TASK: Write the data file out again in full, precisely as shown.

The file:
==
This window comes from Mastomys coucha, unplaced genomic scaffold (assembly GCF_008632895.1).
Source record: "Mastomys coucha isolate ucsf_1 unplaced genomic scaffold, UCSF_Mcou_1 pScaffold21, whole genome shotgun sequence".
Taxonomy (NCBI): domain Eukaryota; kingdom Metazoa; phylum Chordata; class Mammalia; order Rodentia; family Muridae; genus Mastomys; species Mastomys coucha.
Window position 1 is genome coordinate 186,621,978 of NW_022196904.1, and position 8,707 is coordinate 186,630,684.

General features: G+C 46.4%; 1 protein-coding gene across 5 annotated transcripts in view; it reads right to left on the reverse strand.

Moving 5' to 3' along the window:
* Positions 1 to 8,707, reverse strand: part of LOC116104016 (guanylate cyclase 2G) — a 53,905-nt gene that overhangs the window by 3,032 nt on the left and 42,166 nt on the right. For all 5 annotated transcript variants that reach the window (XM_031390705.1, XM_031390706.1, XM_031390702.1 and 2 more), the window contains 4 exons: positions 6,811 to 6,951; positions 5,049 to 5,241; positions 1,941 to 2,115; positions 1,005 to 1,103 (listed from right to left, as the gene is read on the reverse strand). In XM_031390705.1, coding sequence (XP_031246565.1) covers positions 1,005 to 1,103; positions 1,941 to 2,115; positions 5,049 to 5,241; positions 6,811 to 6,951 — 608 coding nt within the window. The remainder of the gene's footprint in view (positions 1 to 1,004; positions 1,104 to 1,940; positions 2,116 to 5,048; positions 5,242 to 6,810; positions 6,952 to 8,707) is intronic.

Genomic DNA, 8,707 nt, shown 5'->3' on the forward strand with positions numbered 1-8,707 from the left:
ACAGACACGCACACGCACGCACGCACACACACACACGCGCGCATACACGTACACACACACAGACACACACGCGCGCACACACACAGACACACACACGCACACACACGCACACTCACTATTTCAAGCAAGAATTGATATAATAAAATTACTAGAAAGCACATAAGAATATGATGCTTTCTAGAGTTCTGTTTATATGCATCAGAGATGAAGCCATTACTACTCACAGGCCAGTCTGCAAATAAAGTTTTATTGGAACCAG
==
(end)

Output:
This window comes from Mastomys coucha, unplaced genomic scaffold (assembly GCF_008632895.1).
Source record: "Mastomys coucha isolate ucsf_1 unplaced genomic scaffold, UCSF_Mcou_1 pScaffold21, whole genome shotgun sequence".
Taxonomy (NCBI): domain Eukaryota; kingdom Metazoa; phylum Chordata; class Mammalia; order Rodentia; family Muridae; genus Mastomys; species Mastomys coucha.
Window position 1 is genome coordinate 186,621,978 of NW_022196904.1, and position 8,707 is coordinate 186,630,684.

General features: G+C 46.4%; 1 protein-coding gene across 5 annotated transcripts in view; it reads right to left on the reverse strand.

Moving 5' to 3' along the window:
* Positions 1 to 8,707, reverse strand: part of LOC116104016 (guanylate cyclase 2G) — a 53,905-nt gene that overhangs the window by 3,032 nt on the left and 42,166 nt on the right. For all 5 annotated transcript variants that reach the window (XM_031390705.1, XM_031390706.1, XM_031390702.1 and 2 more), the window contains 4 exons: positions 6,811 to 6,951; positions 5,049 to 5,241; positions 1,941 to 2,115; positions 1,005 to 1,103 (listed from right to left, as the gene is read on the reverse strand). In XM_031390705.1, coding sequence (XP_031246565.1) covers positions 1,005 to 1,103; positions 1,941 to 2,115; positions 5,049 to 5,241; positions 6,811 to 6,951 — 608 coding nt within the window. The remainder of the gene's footprint in view (positions 1 to 1,004; positions 1,104 to 1,940; positions 2,116 to 5,048; positions 5,242 to 6,810; positions 6,952 to 8,707) is intronic.

Genomic DNA, 8,707 nt, shown 5'->3' on the forward strand with positions numbered 1-8,707 from the left:
ACAGACACGCACACGCACGCACGCACACACACACACGCGCGCATACACGTACACACACACAGACACACACGCGCGCACACACACAGACACACACACGCACACACACGCACACTCACTATTTCAAGCAAGAATTGATATAATAAAATTACTAGAAAGCACATAAGAATATGATGCTTTCTAGAGTTCTGTTTATATGCATCAGAGATGAAGCCATTACTACTCACAGGCCAGTCTGCAAATAAAGTTTTATTGGAACCAG